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  1.  49
    Birth of a Brain Disease: Science, the State and Addiction Neuropolitics.Scott Vrecko - 2010 - History of the Human Sciences 23 (4):52-67.
    This article critically interrogates contemporary forms of addiction medicine that are portrayed by policy-makers as providing a ‘rational’ or politically neutral approach to dealing with drug use and related social problems. In particular, it examines the historical origins of the biological facts that are today understood to provide a foundation for contemporary understandings of addiction as a ‘disease of the brain’. Drawing upon classic and contemporary work on ‘styles of thought’, it documents how, in the period between the mid-1960s and (...)
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  2.  23
    Neuroscience, Power and Culture: An Introduction.Scott Vrecko - 2010 - History of the Human Sciences 23 (1):1-10.
    In line with their vast expansion over the last few decades, the brain sciences — including neurobiology, psychopharmacology, biological psychiatry, and brain imaging — are becoming increasingly prominent in a variety of cultural formations, from self-help guides and the arts to advertising and public health programmes. This article, which introduces the special issue of History of the Human Science on ‘Neuroscience, Power and Culture’, considers the ways that social and historical research can, through empirical investigations grounded in the observation of (...)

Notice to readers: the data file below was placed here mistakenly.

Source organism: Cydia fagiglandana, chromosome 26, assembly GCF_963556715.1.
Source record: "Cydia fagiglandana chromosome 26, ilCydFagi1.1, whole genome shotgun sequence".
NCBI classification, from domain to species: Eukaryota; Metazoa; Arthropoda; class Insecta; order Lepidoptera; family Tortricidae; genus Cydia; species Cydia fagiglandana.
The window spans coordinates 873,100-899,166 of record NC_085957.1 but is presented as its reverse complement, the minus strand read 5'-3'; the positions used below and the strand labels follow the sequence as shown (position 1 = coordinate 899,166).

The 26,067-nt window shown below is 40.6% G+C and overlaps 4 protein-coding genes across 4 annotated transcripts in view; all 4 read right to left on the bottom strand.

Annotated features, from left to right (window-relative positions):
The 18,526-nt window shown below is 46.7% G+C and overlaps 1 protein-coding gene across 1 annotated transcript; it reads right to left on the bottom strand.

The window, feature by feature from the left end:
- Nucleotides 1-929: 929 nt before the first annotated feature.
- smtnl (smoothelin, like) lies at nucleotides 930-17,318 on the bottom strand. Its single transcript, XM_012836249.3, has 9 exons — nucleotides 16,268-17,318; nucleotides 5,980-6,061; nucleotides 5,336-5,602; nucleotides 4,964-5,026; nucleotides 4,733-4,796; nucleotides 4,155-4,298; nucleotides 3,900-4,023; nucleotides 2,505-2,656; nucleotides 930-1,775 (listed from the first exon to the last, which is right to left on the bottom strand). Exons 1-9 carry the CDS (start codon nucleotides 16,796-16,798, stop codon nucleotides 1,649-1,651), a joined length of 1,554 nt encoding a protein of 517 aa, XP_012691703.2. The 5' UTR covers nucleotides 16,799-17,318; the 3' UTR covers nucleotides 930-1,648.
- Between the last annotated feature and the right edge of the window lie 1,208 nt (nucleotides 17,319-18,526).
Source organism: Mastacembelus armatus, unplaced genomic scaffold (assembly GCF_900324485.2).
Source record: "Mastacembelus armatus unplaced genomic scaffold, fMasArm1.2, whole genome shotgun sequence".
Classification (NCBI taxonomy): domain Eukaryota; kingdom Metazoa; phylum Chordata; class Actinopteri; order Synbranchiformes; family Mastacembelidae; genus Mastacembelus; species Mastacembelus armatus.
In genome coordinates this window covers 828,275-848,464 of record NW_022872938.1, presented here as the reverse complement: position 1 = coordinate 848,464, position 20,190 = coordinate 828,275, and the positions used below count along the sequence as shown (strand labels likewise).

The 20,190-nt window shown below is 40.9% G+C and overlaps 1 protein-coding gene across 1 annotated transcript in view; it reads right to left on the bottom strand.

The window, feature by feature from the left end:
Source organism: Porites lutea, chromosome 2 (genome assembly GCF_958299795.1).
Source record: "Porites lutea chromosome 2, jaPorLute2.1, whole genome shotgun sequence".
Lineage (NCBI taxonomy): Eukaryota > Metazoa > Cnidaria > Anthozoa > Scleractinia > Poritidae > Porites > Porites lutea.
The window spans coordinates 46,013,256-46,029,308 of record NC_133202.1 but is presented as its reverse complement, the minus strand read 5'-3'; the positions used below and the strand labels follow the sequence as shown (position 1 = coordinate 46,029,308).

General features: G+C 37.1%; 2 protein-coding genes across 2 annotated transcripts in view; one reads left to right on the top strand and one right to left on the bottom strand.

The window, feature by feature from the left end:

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  3.  33
    Global and Everyday Matters of Consumption: On the Productive Assemblage of Pharmaceuticals and Obesity. [REVIEW]Scott Vrecko - 2010 - Theory and Society 39 (5):555-573.
  4. Risky Bodies, Drugs and Biopolitics: On the Pharmaceutical Governance of Addiction and Other ‘Diseases of Risk’.Scott Vrecko - 2016 - Body and Society 22 (3):54-76.
    While there has been a significant amount of scholarship done on health and risk in relation to public health and disease prevention, relatively little attention has been paid to therapeutic interventions which seek to manage risks as bodily, and biological, matters. This article elucidates the distinct qualities and logics of these two different approaches to risk management, in relation to Michel Foucault’s conception of the two poles of biopower, that is, a biopolitics of the population and an anatomo-politics of the (...)
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